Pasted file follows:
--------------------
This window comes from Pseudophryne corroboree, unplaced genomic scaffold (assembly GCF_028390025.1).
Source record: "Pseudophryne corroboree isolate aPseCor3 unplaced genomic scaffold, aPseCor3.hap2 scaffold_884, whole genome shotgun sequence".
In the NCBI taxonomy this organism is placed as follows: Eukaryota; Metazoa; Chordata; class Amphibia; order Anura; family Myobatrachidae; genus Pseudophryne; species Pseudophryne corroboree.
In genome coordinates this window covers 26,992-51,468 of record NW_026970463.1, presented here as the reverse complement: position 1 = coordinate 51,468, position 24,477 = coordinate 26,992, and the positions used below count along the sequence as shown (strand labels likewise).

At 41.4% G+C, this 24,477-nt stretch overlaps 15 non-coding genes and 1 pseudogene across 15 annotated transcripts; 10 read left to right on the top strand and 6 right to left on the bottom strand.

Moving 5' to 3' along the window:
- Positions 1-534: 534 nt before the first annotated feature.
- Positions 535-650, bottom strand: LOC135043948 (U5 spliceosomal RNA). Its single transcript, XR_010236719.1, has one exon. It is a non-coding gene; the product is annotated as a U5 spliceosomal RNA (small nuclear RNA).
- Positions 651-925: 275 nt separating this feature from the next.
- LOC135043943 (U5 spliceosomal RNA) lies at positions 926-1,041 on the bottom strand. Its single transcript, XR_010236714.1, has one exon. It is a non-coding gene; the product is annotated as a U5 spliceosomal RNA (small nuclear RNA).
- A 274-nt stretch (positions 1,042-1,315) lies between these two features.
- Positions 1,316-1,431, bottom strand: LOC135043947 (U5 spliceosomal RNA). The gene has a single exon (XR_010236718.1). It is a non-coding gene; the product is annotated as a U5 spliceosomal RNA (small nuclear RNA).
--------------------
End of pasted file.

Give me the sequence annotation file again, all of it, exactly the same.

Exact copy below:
This window comes from Pseudophryne corroboree, unplaced genomic scaffold (assembly GCF_028390025.1).
Source record: "Pseudophryne corroboree isolate aPseCor3 unplaced genomic scaffold, aPseCor3.hap2 scaffold_884, whole genome shotgun sequence".
In the NCBI taxonomy this organism is placed as follows: Eukaryota; Metazoa; Chordata; class Amphibia; order Anura; family Myobatrachidae; genus Pseudophryne; species Pseudophryne corroboree.
In genome coordinates this window covers 26,992-51,468 of record NW_026970463.1, presented here as the reverse complement: position 1 = coordinate 51,468, position 24,477 = coordinate 26,992, and the positions used below count along the sequence as shown (strand labels likewise).

At 41.4% G+C, this 24,477-nt stretch overlaps 15 non-coding genes and 1 pseudogene across 15 annotated transcripts; 10 read left to right on the top strand and 6 right to left on the bottom strand.

Moving 5' to 3' along the window:
- Positions 1-534: 534 nt before the first annotated feature.
- Positions 535-650, bottom strand: LOC135043948 (U5 spliceosomal RNA). Its single transcript, XR_010236719.1, has one exon. It is a non-coding gene; the product is annotated as a U5 spliceosomal RNA (small nuclear RNA).
- Positions 651-925: 275 nt separating this feature from the next.
- LOC135043943 (U5 spliceosomal RNA) lies at positions 926-1,041 on the bottom strand. Its single transcript, XR_010236714.1, has one exon. It is a non-coding gene; the product is annotated as a U5 spliceosomal RNA (small nuclear RNA).
- A 274-nt stretch (positions 1,042-1,315) lies between these two features.
- Positions 1,316-1,431, bottom strand: LOC135043947 (U5 spliceosomal RNA). The gene has a single exon (XR_010236718.1). It is a non-coding gene; the product is annotated as a U5 spliceosomal RNA (small nuclear RNA).